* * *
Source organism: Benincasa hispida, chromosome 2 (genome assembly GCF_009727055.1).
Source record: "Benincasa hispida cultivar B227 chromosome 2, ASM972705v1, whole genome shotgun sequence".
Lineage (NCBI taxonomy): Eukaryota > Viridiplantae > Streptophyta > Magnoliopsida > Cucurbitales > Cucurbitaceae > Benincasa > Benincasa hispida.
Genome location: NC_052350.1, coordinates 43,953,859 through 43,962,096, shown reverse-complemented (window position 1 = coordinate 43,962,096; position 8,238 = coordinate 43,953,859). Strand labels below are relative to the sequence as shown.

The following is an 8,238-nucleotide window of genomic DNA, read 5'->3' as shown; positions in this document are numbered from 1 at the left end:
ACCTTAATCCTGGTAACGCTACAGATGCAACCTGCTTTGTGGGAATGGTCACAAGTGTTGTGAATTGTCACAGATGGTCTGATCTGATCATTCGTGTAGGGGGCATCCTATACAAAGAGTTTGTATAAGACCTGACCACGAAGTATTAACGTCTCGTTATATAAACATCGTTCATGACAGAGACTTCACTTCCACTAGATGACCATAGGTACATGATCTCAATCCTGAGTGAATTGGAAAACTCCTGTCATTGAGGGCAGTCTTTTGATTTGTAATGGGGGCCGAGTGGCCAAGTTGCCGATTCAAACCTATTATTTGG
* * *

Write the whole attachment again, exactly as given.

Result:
Source organism: Benincasa hispida, chromosome 2 (genome assembly GCF_009727055.1).
Source record: "Benincasa hispida cultivar B227 chromosome 2, ASM972705v1, whole genome shotgun sequence".
Lineage (NCBI taxonomy): Eukaryota > Viridiplantae > Streptophyta > Magnoliopsida > Cucurbitales > Cucurbitaceae > Benincasa > Benincasa hispida.
Genome location: NC_052350.1, coordinates 43,953,859 through 43,962,096, shown reverse-complemented (window position 1 = coordinate 43,962,096; position 8,238 = coordinate 43,953,859). Strand labels below are relative to the sequence as shown.

The following is an 8,238-nucleotide window of genomic DNA, read 5'->3' as shown; positions in this document are numbered from 1 at the left end:
ACCTTAATCCTGGTAACGCTACAGATGCAACCTGCTTTGTGGGAATGGTCACAAGTGTTGTGAATTGTCACAGATGGTCTGATCTGATCATTCGTGTAGGGGGCATCCTATACAAAGAGTTTGTATAAGACCTGACCACGAAGTATTAACGTCTCGTTATATAAACATCGTTCATGACAGAGACTTCACTTCCACTAGATGACCATAGGTACATGATCTCAATCCTGAGTGAATTGGAAAACTCCTGTCATTGAGGGCAGTCTTTTGATTTGTAATGGGGGCCGAGTGGCCAAGTTGCCGATTCAAACCTATTATTTGG